First, we start with your goals for your money, which we addressed previously. Are you in the decumulation phase, steadily drawing on your portfolio? The sooner you need the money, the greater the chance you may be forced to sell stocks at inopportune times, a toxic combination for maintaining wealth.
Another consideration is the nature of your other assets or sources of income. We want to extend the concept of diversification outside of your investment portfolio. If your income is highly leveraged to the ups and downs in the economy, you may want to consider owning more bonds. On the other hand, if your income is relatively immune to recessions, you may have the ability to weather the natural downturns in the stock market. Others might have a solid pension that may cover the majority of living expenses, reducing your liquidity demands on your investments.
A key tenet of successful long-term investing is to have the ability, emotionally and financially, to weather the downturns of the asset you own. The more those downturns coincide with a greater need to draw on your investments, the more beneficial to allocate away from that asset.
What It All Means
It can be hard to maintain faith that the markets will hold up when it seems as though each day the geopolitical risk deepens. Unfortunately, the markets have a long history of making fools out of people who thought the market ought to behave a certain way.
A proper asset allocation balances the risk you need to achieve your financial goals but also allows you to sleep well at night. If the risk is dialed incorrectly, the result may be abandoning a strategy at the worst possible time. Access to the financial markets has never been better. The advent of the exchange-traded-products, offering exposure to broad markets, allows investors to establish a customized core portfolio for a very low cost. Setting this low-cost, core portfolio in place is a crucial step for a successful investment strategy.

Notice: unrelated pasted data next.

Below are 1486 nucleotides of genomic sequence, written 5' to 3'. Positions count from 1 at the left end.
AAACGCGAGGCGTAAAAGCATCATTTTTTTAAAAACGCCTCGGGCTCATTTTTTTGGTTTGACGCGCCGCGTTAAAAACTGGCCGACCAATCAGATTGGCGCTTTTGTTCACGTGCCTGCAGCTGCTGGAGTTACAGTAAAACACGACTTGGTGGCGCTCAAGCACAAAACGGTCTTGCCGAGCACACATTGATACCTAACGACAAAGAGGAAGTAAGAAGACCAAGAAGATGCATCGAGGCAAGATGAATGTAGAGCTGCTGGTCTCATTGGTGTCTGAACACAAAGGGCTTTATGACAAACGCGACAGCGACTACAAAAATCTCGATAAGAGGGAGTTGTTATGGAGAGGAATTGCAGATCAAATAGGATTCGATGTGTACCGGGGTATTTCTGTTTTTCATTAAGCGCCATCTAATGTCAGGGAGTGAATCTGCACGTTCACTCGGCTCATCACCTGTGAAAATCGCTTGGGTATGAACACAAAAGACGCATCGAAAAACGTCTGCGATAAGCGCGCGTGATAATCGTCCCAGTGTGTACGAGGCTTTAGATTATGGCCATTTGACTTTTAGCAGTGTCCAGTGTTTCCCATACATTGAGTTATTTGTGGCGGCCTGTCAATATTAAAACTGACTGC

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The information provided in this letter is for general informational purposes only and should not be considered an individualized recommendation of any particular security, strategy or investment product, and should not be construed as investment, legal or tax advice. Proffitt & Goodson, Inc. makes no warranties with regard to the information or results obtained by third parties and its use and disclaim any liability arising out of, or reliance on the information. The information is subject to change and, although based on information that Proffitt & Goodson, Inc. considers reliable, it is not guaranteed as to accuracy or completeness. Source information is obtained from independent financial data suppliers (Interactive Data Corporation, Morningstar, etc.). The Market Categories illustrated in this Financial Market Summary are indexes of specific equity, fixed income or other categories. An index is a reflection of the underlying securities in a particular selection of securities picked due to a particular type of investment. These indexes account for the reinvestment of dividends and other income, but do not account for any transaction, custody, tax, or management fees encountered in real life. To that extent, these index numbers are artificial and cannot be duplicated in real life due to the necessity of paying those transaction, custody, tax, and management fees. Industry and specific sector returns (technology, utilities, etc.) do not account for the reinvestment of dividends or other income. Future events will cause these historical rates of return to be different in the future with the potential for loss as well as profit. Specific indexes may change their definition of particular security types included over time. These indexes reflect investments for a limited period of time and do not reflect performance in different economic or market cycles and are not intended to reflect the actual outcomes of any client of Proffitt & Goodson, Inc. Past performance does not guarantee future results.
* Brinson, Hood, and Beebower. “Determinants of Portfolio Performance.” Financial Analyst Journal. July/August 1986.
** Bhansali, Davis, Rennison, Hsu, and Li. “The Risk in Risk Parity: A Factor-Based Analysis of Asset-Based Risk Parity.” Journal of Investing. Fall 2012 Vol. 21 No. 3.